Republican frontrunner Donald J. Trump is leading Ohio Gov. John Kasich in Ohio and Sen. Marco Rubio in Florida, according to the latest polls. As of Wednesday, Mr. Trump leads Gov. Kasich by an average 5 points in Ohio and Sen. Rubio by an even larger average 16.8-point margin in Florida, their respective home states.
The latest polls–by CNN/ORC and Quinnipiac University in both Ohio and Florida, as well as SurveyUSA for Bay News 9 in the Sunshine State–were conducted before Tuesday’s primary and caucus contests in Michigan, Mississippi, Hawaii and Idaho. The Donald carried the first ever-important Rust Belt state, claimed the entire deep South in Dixie by romping Mississippi, took every county in Hawaii and lost only in Idaho.
According to the CNN/ORC Poll (Pollster Scorecard: A-), Mr. Trump is leading among Buckeye State Republican primary voters in Ohio with 41% to Kasich’s 35%. Texas Sen. Ted Cruz came in third at 15% and Sen. Rubio fell to fourth with just 7%. In Florida, Mr. Trump holds a 16-point lead with 40% to Sen. Rubio’s 24%. Sen. Cruz earned a respectful but limited 19% and Gov. Kasich just 5%.
In Florida, two-thirds of Republican primary voters say they have definitely decided whom to support, including more than 8 in 10 Trump supporters. That has long been a strength for the frontrunner, who typically loses late-deciders but still wins comfortably.
“One of the other candidates–whether it’s Rubio, Cruz or Kasich–seem to win the last week of the campaign in recent contests,” said PPD’s senior political analyst Richard Baris. “But Donald Trump has won the last seven months of the campaign and debate.”
The results come less than a week before the March 15 winner-take-all contests in Florida (99 delegates), Ohio (66 delegates) and Illinois (65 delegates). North Carolina will allocate 62 delegates on a proportional basis, while Missouri will allocate 52 delegates on a hybrid winner-take-most basis.
In Florida, another survey conducted by SurveyUSA (Pollster Scorecard: A) showed Mr. Trump leading Sen. Rubio 42% to 22%, carrying just about every single demographic group and region save for the South. The five point disparity between the surveys stems from the demographic divide by education and gender in the CNN/ORC Poll, which is not present in the SurveyUSA survey. Rubio leads in the CNN/ORC Poll among college graduates and is more competitive among women, but neither is the case in the poll for Bay News 9.
Meanwhile, a pair of Quinnipiac University Polls show Mr. Trump leading Gov. Kasich in Ohio 38% to 32%, with Sen. Cruz taking 15.3% of the vote and Sen. Rubio at just 7%. In Florida, Mr. Trump has climbed to 45% by also leading his rivals among all demographics.
“The effort within the Republican Party to stop Donald Trump from winning the presidential nomination appears unlikely to stop him from taking Florida’s delegate-rich winner-take-all primary,” said Peter A. Brown, assistant director of the Quinnipiac University Poll. “But that effort might have a better chance of success in Ohio where Gov. John Kasich is giving ‘The Donald’ a tougher run for his money.”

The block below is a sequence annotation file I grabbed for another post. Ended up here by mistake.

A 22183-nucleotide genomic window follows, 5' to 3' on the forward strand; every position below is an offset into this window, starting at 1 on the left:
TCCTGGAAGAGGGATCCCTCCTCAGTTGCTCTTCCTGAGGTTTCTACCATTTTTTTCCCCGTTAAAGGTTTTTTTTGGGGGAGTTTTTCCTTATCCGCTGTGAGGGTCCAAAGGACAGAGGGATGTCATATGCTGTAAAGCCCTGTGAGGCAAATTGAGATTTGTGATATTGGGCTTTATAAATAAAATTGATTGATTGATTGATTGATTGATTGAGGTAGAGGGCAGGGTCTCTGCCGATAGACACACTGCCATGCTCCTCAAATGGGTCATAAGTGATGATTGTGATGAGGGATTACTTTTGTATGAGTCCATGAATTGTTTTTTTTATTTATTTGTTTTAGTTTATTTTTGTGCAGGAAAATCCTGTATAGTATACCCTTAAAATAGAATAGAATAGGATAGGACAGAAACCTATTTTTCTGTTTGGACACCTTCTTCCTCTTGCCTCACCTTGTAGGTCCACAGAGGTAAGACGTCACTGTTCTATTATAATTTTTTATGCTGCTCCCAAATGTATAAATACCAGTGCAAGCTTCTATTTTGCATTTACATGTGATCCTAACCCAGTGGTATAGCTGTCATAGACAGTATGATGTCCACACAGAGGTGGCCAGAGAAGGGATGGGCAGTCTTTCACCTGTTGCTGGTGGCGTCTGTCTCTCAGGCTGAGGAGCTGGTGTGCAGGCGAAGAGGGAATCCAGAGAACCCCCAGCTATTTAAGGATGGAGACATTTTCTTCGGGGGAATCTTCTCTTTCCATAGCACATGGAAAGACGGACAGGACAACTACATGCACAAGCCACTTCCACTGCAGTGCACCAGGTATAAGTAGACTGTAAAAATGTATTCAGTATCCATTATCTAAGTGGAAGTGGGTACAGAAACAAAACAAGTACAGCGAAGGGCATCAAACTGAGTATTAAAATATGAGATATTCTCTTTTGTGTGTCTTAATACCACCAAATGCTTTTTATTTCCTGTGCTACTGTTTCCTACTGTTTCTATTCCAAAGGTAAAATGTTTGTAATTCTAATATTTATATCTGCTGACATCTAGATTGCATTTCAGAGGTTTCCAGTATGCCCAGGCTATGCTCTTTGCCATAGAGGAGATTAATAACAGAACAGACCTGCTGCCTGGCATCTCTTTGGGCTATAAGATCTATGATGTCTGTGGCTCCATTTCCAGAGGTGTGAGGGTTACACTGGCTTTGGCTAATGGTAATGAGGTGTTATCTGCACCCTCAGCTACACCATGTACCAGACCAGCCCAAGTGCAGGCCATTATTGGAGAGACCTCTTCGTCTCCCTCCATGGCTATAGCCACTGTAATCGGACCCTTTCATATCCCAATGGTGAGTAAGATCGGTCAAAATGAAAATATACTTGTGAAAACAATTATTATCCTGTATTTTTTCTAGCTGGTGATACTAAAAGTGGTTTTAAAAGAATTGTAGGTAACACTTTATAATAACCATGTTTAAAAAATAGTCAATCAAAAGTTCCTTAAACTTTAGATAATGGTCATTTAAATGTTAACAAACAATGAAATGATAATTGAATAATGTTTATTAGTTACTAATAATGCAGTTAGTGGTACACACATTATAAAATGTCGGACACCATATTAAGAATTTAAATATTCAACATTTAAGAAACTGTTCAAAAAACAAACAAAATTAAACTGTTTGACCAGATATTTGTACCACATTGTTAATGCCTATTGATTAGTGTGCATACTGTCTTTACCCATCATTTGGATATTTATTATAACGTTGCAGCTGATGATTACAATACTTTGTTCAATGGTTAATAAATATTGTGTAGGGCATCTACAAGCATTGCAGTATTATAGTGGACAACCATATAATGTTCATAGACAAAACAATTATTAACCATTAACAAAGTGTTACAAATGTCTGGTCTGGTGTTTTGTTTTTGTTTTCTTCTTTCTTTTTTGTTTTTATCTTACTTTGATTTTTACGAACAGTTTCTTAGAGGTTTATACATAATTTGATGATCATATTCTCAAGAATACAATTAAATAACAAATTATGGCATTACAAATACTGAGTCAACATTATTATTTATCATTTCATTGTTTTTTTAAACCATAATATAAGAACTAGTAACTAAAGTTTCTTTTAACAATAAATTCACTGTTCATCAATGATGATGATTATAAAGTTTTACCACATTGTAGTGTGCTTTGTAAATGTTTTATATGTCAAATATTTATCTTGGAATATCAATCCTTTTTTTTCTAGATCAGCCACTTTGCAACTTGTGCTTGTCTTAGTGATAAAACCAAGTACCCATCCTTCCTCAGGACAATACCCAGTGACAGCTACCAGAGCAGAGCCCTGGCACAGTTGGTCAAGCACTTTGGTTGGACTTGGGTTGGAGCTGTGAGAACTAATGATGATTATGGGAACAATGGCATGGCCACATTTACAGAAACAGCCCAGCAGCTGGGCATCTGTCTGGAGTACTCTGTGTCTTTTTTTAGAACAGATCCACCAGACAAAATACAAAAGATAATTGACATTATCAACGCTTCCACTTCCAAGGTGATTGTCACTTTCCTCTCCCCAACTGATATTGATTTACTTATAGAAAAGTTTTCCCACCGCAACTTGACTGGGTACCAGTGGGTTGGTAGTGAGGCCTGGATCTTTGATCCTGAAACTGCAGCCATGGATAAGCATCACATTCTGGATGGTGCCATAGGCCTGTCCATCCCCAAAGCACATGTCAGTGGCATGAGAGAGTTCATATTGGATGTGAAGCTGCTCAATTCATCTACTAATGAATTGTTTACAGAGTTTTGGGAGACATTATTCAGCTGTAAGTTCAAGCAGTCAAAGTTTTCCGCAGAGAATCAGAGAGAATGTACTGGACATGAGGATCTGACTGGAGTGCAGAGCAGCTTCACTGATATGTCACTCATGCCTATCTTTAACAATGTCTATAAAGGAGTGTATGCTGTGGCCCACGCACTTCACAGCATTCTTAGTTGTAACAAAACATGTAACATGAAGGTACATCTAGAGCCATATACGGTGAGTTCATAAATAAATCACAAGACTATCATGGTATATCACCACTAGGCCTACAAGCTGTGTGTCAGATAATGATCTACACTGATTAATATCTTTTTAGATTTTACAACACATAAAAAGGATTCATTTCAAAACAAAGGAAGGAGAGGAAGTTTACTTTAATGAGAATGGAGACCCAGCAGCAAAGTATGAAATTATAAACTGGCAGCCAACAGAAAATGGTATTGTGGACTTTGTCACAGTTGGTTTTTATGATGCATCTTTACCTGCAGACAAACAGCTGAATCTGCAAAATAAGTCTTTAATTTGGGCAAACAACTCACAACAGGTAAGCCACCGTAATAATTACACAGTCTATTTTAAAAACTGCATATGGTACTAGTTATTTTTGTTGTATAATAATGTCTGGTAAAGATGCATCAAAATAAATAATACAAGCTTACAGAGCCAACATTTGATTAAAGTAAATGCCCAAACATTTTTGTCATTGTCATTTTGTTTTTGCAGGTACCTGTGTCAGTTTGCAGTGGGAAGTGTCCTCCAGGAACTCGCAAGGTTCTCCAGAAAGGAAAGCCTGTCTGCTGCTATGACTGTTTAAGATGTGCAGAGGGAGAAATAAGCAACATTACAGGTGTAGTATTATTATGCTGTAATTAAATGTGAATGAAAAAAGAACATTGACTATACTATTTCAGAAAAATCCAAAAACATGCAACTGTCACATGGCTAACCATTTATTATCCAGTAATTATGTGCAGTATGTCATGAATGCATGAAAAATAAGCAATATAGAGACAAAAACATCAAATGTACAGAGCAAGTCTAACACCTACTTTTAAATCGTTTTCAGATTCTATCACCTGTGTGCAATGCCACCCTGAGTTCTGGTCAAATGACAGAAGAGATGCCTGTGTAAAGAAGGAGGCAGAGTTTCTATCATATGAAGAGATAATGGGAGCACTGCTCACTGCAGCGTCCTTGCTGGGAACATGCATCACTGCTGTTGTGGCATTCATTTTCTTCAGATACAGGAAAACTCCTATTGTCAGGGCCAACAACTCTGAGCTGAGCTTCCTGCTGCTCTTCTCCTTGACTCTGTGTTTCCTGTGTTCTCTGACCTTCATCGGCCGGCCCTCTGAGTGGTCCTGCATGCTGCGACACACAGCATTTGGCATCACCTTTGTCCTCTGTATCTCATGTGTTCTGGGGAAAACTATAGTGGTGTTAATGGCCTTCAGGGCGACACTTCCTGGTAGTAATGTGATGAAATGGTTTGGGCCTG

He now holds a 23-point lead over Sen. Rubio polling at 22%. Sen. Cruz has 18% and 8% went for Gov. Kasich. Trump leads Rubio 39% to 27% among women and 50% to 17% among men. Self-described Tea Party members go 48% for Trump, 40% for Cruz and 9% for Rubio. Trump gets 39% of white, born-again evangelicals, with 30% going for Cruz and 21% going for Rubio.
“In the Sunshine State, hometown hero Sen. Marco Rubio is 23 points behind Trump and isn’t even doing much better than Sen. Ted Cruz,” Mr. Brown added. “Also discouraging for the anti-Trump folks is that Trump voters say they are less likely than those supporting any of the other candidates to change their mind in the closing days.”
In Ohio, only 5% of voters remain undecided and 27% of those who named a candidate said they might change their mind. Unlike Florida, the Quinnipiac University Poll shows a gender gap among likely Republican primary voters in the Buckeye State. Men back Trump over Kasich 44% to 29%, while women go to Kasich 36% to 31%.
In both states, large majorities in the CNN/ORC Poll said their home-state candidate should drop out if they don’t win: 71% say Kasich should exit if he loses Ohio, while 66% say Rubio should depart if he loses Florida.
Ohio’s GOP electorate isn’t quite as committed to its candidates as are Florida’s Republican voters. Overall, 58% have definitely decided whom to support, but Trump does not have an edge on this question: 59% of Trump supporters say they are locked in, and 61% of Kasich’s backers say the same.
Nevertheless, Michigan Republican primary voters almost mirror Ohio’s electorate identically, particularly in the border counties. Tuesday’s results don’t bode well for Gov. Kasich, who lost Macomb County, Monroe County, Oakland County and Wayne County to Mr. Trump by significant margins. The Donald also carried Hillsdale and Lenawee County counties by an average double-digit margin.
The CNN/ORC Polls were conducted March 2-6. The Florida survey includes 1,014 adults, including 264 likely Democratic primary voters and 313 likely Republican primary voters. The Ohio poll includes 1,002 adults, including 294 likely Democratic primary voters and 359 likely Republican voters.
The margin of error in Florida is 5.5 percentage points among Republicans and 6 points with Democrats. In Ohio, it’s 5 points among Republicans and 5.5 points with Democrats.
SurveyUSA polled 937 likely & actual GOP presidential primary voters, with a margin of sampling error: ± 3.3%.
From March 2 to 7, Quinnipiac University surveyed 657 Florida likely Republican primary voters with a margin of error of +/- 3.8 percentage points and 685 Ohio likely Republican primary voters with a margin of error of +/- 3.7 percentage points. Live interviewers call land lines and cell phones in the Q-Poll.